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Blood sugar levels
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Newtons posted:
My neighbor was taken to a major hospital with a blood sugar level of 1600. He is on morphine and insulin right now. He fell while at home, and an MRI has shown no bleeding in the brain, but he is having trouble remembering his daughter. Have any of you ever known someone that has had that high of a blood sugar level, and does it affect the brain?
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xring responded:
I was under the impression that anything around 400 was very serious. I didn't think it was even possible to get to 500-600. I'm sure it could affect the brain because when I was diagnosed at 491, the ER nurse said "we better see you ahead of everybody because we don't want you in a coma." How did they measure it? Our home meters don't go anywhere near that high.
 
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rubystar2 responded:
I work in a hospital laboratory and we do have patients come into the Emergency Room with glucose levels over 1000, but it is rare. More often in the 400-800 range. These are usually undiagnosed patients who 'just haven't been feeling well'. :pbpt: This patient's glucose was probably measured on a lab instrument. If it is too high to read on our instrument, we dilute it until we get a reading then multiply the result by the dilution. I don't know if a glucose level that high can affect the brain, but I would NOT be surprised.
 
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Newtons responded:
I do not know how they measured it, but he is in the major trauma hospital in our area. I hope to know more tommorow. Thanks for your reply.
 
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phototaker responded:
I had a 7 year old little child in my classroom last year that had a 900 in the hospital and lived with no complications. She's now managing her diabetes well, but it was a scare for the parents(and me). I "think" she's on an insulin pump.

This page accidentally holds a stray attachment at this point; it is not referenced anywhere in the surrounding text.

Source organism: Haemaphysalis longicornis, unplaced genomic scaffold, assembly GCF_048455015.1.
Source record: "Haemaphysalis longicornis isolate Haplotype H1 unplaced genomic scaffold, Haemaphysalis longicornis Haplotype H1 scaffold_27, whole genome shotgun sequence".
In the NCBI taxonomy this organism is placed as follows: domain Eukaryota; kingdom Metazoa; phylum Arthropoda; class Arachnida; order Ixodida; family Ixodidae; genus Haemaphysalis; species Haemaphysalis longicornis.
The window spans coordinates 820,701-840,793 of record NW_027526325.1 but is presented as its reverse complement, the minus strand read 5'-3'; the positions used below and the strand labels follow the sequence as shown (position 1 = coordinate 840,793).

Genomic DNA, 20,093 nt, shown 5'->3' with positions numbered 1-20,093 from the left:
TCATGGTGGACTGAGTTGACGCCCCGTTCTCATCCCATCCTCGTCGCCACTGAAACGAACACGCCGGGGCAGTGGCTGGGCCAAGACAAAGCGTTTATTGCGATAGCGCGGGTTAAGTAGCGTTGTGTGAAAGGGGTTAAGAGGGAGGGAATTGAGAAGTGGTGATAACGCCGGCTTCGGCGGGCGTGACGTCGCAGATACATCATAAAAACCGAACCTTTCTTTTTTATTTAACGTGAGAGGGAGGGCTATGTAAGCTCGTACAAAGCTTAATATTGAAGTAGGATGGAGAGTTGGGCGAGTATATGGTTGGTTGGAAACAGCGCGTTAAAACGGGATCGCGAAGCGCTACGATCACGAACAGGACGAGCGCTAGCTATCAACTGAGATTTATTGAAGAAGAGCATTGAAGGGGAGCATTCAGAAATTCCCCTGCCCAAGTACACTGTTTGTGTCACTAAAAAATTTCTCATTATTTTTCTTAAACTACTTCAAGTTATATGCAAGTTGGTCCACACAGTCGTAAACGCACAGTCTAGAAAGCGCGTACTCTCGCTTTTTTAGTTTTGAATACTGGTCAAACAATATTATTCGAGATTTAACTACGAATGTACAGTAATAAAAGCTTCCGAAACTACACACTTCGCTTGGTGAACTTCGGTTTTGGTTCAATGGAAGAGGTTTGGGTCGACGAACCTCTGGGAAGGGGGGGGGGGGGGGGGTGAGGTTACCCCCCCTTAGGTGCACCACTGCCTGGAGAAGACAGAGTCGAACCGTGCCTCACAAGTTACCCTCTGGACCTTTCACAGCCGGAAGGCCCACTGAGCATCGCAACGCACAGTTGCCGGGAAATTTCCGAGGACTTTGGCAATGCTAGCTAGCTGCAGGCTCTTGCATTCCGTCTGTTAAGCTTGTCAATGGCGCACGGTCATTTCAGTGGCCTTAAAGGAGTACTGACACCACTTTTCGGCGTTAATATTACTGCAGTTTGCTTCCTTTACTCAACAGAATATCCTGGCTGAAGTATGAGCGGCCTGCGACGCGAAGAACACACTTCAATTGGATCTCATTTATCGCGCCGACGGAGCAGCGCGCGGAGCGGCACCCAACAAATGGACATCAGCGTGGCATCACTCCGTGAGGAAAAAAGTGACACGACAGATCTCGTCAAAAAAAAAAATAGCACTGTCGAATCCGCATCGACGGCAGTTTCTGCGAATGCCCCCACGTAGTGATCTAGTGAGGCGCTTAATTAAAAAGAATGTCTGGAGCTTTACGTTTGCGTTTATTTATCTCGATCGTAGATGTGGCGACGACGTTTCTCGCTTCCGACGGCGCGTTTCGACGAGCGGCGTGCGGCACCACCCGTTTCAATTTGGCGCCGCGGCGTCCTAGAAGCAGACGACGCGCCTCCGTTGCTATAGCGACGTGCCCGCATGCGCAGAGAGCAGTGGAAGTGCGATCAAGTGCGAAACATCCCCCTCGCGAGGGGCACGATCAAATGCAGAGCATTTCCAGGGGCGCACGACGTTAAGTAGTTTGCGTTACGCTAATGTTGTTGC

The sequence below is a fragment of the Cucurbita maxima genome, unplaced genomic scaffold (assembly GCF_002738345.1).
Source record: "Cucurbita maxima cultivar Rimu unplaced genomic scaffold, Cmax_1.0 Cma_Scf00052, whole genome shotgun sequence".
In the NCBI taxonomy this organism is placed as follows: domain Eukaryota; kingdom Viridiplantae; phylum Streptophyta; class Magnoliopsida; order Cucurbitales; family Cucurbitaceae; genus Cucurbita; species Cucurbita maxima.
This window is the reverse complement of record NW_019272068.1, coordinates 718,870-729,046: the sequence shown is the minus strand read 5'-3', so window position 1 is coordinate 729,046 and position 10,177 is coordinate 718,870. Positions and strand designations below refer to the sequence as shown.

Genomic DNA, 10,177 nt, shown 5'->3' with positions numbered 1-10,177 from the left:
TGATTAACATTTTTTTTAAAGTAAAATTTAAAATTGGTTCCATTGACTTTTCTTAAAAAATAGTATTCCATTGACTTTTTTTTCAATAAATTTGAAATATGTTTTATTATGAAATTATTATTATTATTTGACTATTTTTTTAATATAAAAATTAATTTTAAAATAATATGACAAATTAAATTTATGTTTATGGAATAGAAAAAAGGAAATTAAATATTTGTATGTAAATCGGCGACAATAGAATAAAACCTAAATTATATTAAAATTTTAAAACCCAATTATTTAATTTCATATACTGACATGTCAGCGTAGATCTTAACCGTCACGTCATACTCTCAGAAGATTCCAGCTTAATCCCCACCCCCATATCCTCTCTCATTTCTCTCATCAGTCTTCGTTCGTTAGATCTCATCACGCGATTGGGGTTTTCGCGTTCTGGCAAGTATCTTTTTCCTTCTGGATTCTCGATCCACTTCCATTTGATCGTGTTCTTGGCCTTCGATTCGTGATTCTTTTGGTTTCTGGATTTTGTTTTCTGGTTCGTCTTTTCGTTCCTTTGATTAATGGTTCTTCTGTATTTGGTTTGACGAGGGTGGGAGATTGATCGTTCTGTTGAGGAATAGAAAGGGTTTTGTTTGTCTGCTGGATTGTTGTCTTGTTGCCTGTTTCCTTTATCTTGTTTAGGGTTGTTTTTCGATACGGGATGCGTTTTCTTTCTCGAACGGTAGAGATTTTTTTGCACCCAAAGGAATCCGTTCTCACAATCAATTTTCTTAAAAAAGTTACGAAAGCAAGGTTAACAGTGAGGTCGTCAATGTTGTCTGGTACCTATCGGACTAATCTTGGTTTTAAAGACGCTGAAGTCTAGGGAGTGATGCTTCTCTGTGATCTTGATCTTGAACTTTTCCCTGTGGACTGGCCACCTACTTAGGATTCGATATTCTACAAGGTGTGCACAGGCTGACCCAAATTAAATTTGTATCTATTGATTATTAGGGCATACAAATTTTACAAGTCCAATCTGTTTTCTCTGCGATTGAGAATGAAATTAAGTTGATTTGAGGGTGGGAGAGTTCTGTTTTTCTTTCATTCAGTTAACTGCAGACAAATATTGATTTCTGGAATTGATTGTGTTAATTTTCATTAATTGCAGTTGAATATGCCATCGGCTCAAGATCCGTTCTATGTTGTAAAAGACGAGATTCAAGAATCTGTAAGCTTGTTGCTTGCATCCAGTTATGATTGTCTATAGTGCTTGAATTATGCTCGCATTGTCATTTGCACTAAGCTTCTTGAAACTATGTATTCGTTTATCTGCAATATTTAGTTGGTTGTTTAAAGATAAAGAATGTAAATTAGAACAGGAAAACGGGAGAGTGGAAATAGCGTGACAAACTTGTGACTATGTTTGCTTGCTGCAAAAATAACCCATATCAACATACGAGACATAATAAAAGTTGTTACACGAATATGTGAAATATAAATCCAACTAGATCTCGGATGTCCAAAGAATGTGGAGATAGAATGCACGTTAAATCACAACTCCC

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nixie99 responded:
this is kind of 'rule of thumb' but here goes.... Generally, if a diabetic presents extremely high or extremely low glucose yet is still under their own power and treated immediately, there will be a good prognosis with medical suppression if neccessary for a high, or in the event of a low, then the administration of glucose... The greatest danger lies in being discovered already comatose overly long from either of these situations... This will impair oxygen levels and produce brain damage as a result of oxygen starvation....The other considertion is organ damage as highs or lows that are advanced to the coma level mean that all organs are shutting down and should this be the case, if too advanced, the person may not be able to recover due to systemic shock.... It isn't unusual for a patient presenting extreme highs or lows, (yet still physically functioning ) to have some temporary difficulty with memory or disorientation. Usually this will pass within a few hours following treatment. I hope all goes well for this gentleman and he will fully recover from his ordeal... He is a lucky man to have been medically treated when he was. Nixie
 
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arealgijoe responded:
I would think that anything that would render a person unconscious would affect the brain. My mother was found in a coma after she had been assaulted in her secure apt and at the same time the home health care service did not show up for several days to give her her insulin, she never came out of the coma. When I was Dx'D with diabetes, I was admitted to the hospital due to low oxygen and BS level was not checked until routine daily tests that all patients get. So I do know that very high BS levels can cause a lack of oxygen which can affect more than just the brain. 20+ years ago I had a hypo reaction and out cold. My BS level as measured by the ambulance crew was 25. At that level the ER staff was concerned about possable brain damage I think the sample was taken by the ambulance crew and tested at the hospital. It took a while with the IV to awaken, a slow scarry process. I regained my ability to hear first, but unable to understand words, then slowely borken speach and vision returned.. It was a lot like a stroke, but full recovery in an hour or less. (*&*( GOMER


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